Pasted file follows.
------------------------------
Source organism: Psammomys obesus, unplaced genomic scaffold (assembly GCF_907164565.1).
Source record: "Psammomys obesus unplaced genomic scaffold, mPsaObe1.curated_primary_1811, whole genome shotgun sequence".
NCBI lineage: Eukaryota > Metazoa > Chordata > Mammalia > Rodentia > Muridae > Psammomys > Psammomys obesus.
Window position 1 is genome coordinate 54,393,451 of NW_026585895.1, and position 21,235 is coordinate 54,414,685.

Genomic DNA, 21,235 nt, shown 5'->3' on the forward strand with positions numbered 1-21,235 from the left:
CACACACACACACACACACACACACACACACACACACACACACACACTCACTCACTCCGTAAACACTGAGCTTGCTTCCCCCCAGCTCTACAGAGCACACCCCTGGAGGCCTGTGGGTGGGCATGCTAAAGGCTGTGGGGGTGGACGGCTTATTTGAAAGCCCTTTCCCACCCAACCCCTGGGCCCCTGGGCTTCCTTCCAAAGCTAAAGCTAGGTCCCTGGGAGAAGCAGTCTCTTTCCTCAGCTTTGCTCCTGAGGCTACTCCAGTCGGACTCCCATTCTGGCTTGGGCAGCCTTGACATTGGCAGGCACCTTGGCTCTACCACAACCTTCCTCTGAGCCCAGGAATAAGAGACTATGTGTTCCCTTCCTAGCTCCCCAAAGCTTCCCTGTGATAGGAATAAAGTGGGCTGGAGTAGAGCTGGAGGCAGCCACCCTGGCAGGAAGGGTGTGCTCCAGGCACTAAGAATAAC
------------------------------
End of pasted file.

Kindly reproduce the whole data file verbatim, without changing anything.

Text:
Source organism: Psammomys obesus, unplaced genomic scaffold (assembly GCF_907164565.1).
Source record: "Psammomys obesus unplaced genomic scaffold, mPsaObe1.curated_primary_1811, whole genome shotgun sequence".
NCBI lineage: Eukaryota > Metazoa > Chordata > Mammalia > Rodentia > Muridae > Psammomys > Psammomys obesus.
Window position 1 is genome coordinate 54,393,451 of NW_026585895.1, and position 21,235 is coordinate 54,414,685.

Genomic DNA, 21,235 nt, shown 5'->3' on the forward strand with positions numbered 1-21,235 from the left:
CACACACACACACACACACACACACACACACACACACACACACACACTCACTCACTCCGTAAACACTGAGCTTGCTTCCCCCCAGCTCTACAGAGCACACCCCTGGAGGCCTGTGGGTGGGCATGCTAAAGGCTGTGGGGGTGGACGGCTTATTTGAAAGCCCTTTCCCACCCAACCCCTGGGCCCCTGGGCTTCCTTCCAAAGCTAAAGCTAGGTCCCTGGGAGAAGCAGTCTCTTTCCTCAGCTTTGCTCCTGAGGCTACTCCAGTCGGACTCCCATTCTGGCTTGGGCAGCCTTGACATTGGCAGGCACCTTGGCTCTACCACAACCTTCCTCTGAGCCCAGGAATAAGAGACTATGTGTTCCCTTCCTAGCTCCCCAAAGCTTCCCTGTGATAGGAATAAAGTGGGCTGGAGTAGAGCTGGAGGCAGCCACCCTGGCAGGAAGGGTGTGCTCCAGGCACTAAGAATAAC